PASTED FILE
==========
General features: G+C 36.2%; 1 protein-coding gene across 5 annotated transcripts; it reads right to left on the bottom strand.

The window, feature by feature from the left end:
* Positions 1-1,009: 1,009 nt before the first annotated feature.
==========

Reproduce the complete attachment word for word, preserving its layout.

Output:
General features: G+C 36.2%; 1 protein-coding gene across 5 annotated transcripts; it reads right to left on the bottom strand.

The window, feature by feature from the left end:
* Positions 1-1,009: 1,009 nt before the first annotated feature.